We're almost one full quarter into 2019 so now is the right time to step back and take a look at the wider picture. The general correction of the second half last year has passed, stocks are up so far year to date, and if the market indexes are a reliable indicator investors are confident. The numbers show it - year to date, the S&P 500 has gained 12% and the tech-heavy Nasdaq is up 15%.
That confidence is clear in the tech sector. After five big tech companies - Facebook (FB - Get Report) , Amazon (AMZN - Get Report) , Apple (AAPL - Get Report) , Netflix (NFLX - Get Report) and Alphabet (GOOGL - Get Report) - collectively known as the FAANGs - drove a huge portion of the market's gains and losses last year it's no surprise to see some of them leading the gainers. Now let's dive into the TipRanks data, and see what Wall Street's top analysts have to say about Alphabet, Amazon, and Apple.
Alphabet's core strength is the Google search engine, whose near-total market dominance and near-infinite reach have given the company an unparalleled data mine on potential customers. That data also gives the company an Achilles heel, in the form of data privacy, online security, and governmental oversight and regulation into the matter. It is part and parcel of the problems that have plagued Facebook for the last year or more.
And like Facebook, Alphabet has a powerful online advertising model to rest on as a steady source of revenue. It's a business model that has proven itself successful for the digital age.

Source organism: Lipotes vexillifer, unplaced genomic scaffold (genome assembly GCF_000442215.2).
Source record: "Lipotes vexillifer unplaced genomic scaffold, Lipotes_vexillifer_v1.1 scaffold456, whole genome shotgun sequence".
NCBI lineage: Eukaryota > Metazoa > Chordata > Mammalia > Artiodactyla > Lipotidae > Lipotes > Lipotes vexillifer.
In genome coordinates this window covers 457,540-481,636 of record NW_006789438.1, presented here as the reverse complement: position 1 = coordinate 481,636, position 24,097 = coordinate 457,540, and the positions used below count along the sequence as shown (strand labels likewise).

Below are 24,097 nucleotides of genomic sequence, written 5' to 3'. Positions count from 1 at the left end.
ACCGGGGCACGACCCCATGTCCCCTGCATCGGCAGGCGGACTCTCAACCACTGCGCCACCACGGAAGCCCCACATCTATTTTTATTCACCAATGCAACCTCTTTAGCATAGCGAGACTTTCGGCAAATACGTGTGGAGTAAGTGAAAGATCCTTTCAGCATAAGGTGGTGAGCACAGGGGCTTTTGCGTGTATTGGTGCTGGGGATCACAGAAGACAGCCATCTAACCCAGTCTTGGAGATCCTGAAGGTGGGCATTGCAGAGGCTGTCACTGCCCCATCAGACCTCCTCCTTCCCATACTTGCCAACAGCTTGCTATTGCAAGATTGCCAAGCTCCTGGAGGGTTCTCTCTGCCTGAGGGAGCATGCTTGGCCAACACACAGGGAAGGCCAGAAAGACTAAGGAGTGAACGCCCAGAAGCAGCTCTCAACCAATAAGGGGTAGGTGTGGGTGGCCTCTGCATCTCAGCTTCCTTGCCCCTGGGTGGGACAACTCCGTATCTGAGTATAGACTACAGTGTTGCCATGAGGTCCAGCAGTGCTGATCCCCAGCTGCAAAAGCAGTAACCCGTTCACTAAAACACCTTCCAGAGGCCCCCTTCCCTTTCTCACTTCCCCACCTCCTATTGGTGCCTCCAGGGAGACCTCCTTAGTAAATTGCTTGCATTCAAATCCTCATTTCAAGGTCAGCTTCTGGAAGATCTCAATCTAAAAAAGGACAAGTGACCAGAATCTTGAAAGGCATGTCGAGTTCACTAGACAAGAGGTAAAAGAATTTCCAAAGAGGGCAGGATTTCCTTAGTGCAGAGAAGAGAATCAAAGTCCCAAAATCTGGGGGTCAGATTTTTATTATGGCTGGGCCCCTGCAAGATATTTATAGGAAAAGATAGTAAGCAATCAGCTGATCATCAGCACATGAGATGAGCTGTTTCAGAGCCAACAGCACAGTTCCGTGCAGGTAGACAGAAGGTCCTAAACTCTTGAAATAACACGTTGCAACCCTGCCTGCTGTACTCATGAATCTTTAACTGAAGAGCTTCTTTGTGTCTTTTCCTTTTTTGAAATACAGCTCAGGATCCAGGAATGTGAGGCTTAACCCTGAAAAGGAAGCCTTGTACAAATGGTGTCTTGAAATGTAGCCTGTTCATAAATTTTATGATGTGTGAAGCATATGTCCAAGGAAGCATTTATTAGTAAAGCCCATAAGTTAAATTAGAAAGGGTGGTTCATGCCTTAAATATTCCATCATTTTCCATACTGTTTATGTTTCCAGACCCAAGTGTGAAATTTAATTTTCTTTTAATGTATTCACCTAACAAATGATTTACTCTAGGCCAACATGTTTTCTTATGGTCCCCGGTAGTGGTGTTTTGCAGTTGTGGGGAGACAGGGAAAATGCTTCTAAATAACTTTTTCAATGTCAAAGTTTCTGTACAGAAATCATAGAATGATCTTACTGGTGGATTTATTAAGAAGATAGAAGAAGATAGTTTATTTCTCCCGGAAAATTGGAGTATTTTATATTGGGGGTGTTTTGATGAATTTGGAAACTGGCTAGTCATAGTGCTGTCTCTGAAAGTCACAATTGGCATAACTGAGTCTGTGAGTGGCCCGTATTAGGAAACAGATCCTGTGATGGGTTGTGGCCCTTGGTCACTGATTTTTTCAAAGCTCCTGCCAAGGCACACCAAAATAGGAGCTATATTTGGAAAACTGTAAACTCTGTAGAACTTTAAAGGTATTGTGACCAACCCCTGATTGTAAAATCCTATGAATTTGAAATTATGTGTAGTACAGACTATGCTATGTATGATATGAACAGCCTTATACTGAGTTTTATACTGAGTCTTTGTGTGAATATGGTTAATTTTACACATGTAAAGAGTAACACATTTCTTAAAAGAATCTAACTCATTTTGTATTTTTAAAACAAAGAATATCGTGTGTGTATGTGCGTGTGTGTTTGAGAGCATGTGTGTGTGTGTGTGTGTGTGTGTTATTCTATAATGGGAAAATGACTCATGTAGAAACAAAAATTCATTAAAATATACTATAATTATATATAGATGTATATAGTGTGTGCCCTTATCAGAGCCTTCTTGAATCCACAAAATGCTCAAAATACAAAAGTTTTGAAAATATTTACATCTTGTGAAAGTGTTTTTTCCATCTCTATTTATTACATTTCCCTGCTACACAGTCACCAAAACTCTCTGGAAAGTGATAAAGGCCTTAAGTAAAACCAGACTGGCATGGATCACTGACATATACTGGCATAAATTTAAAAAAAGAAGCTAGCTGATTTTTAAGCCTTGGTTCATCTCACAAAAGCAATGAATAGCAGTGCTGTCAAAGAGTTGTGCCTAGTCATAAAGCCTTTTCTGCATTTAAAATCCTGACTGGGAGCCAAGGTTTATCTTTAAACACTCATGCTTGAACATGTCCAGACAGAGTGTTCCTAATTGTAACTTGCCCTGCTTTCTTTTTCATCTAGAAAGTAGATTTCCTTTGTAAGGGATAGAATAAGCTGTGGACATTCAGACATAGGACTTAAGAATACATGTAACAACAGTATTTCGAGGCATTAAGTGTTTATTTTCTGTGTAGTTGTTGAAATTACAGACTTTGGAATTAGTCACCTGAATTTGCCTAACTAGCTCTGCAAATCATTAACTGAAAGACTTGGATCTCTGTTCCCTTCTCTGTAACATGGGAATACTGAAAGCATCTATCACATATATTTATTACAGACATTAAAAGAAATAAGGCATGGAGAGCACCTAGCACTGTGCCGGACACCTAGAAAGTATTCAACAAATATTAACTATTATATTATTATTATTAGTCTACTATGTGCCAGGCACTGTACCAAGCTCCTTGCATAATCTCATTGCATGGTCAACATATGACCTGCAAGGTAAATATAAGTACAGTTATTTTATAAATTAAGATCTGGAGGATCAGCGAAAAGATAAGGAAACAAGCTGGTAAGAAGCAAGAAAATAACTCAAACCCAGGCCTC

But the company is also looking ahead. MoffettNathanson analyst Michael Nathanson examined Alphabet's recent capital expenditures, which have been rising sharply, and concluded that the bulk of it is going into real estate investment and data centers - new facility construction. He sees it as a net positive and a sign that the company is thinking strategically: "As artificial intelligence becomes a greater driver of its businesses ... we believe Alphabet is building now to support human capital and processing power needs in the near future. Accordingly, we anticipate Alphabet will soon gain leverage from these investments, powering top-line growth and cementing its competitive positioning in the market."
Nathanson gives GOOGL shares a $1,380 price target, suggesting a 16% upside to the stock.
This was only the most recent analyst to take a bullish stance on Alphabet. Last month, just after the company released its fourth-quarter earnings, SunTrust's Youssef Squali set a $1,350 target for GOOGL. In his comments, Squali anticipates "Alphabet to sustain its mid-teen growth over the next several years with a focus on incremental profit and free cash flows, making the stock an attractive growth story at a compelling valuation." He sees a 13% upside potential in GOOGL shares.